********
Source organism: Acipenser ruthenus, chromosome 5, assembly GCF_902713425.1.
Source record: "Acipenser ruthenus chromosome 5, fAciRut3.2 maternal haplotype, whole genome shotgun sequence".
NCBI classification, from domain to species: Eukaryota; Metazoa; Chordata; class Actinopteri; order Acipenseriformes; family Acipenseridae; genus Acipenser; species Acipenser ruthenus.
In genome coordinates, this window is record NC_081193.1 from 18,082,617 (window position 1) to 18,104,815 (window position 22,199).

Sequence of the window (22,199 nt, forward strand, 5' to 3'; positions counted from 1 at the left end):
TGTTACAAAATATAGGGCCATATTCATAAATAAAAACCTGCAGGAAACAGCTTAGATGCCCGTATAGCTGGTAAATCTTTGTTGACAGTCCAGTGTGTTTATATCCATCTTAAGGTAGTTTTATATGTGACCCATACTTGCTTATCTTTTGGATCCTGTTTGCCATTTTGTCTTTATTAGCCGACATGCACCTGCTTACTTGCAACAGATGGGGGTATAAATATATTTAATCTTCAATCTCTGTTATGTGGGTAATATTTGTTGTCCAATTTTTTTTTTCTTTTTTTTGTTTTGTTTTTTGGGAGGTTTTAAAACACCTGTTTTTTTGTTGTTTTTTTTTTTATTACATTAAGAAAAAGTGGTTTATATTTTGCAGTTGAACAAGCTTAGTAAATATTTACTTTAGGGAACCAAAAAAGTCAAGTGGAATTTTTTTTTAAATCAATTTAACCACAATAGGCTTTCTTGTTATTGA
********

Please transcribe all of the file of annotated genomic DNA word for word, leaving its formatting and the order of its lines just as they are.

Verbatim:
Source organism: Acipenser ruthenus, chromosome 5, assembly GCF_902713425.1.
Source record: "Acipenser ruthenus chromosome 5, fAciRut3.2 maternal haplotype, whole genome shotgun sequence".
NCBI classification, from domain to species: Eukaryota; Metazoa; Chordata; class Actinopteri; order Acipenseriformes; family Acipenseridae; genus Acipenser; species Acipenser ruthenus.
In genome coordinates, this window is record NC_081193.1 from 18,082,617 (window position 1) to 18,104,815 (window position 22,199).

Sequence of the window (22,199 nt, forward strand, 5' to 3'; positions counted from 1 at the left end):
TGTTACAAAATATAGGGCCATATTCATAAATAAAAACCTGCAGGAAACAGCTTAGATGCCCGTATAGCTGGTAAATCTTTGTTGACAGTCCAGTGTGTTTATATCCATCTTAAGGTAGTTTTATATGTGACCCATACTTGCTTATCTTTTGGATCCTGTTTGCCATTTTGTCTTTATTAGCCGACATGCACCTGCTTACTTGCAACAGATGGGGGTATAAATATATTTAATCTTCAATCTCTGTTATGTGGGTAATATTTGTTGTCCAATTTTTTTTTTCTTTTTTTTGTTTTGTTTTTTGGGAGGTTTTAAAACACCTGTTTTTTTGTTGTTTTTTTTTTTATTACATTAAGAAAAAGTGGTTTATATTTTGCAGTTGAACAAGCTTAGTAAATATTTACTTTAGGGAACCAAAAAAGTCAAGTGGAATTTTTTTTTAAATCAATTTAACCACAATAGGCTTTCTTGTTATTGA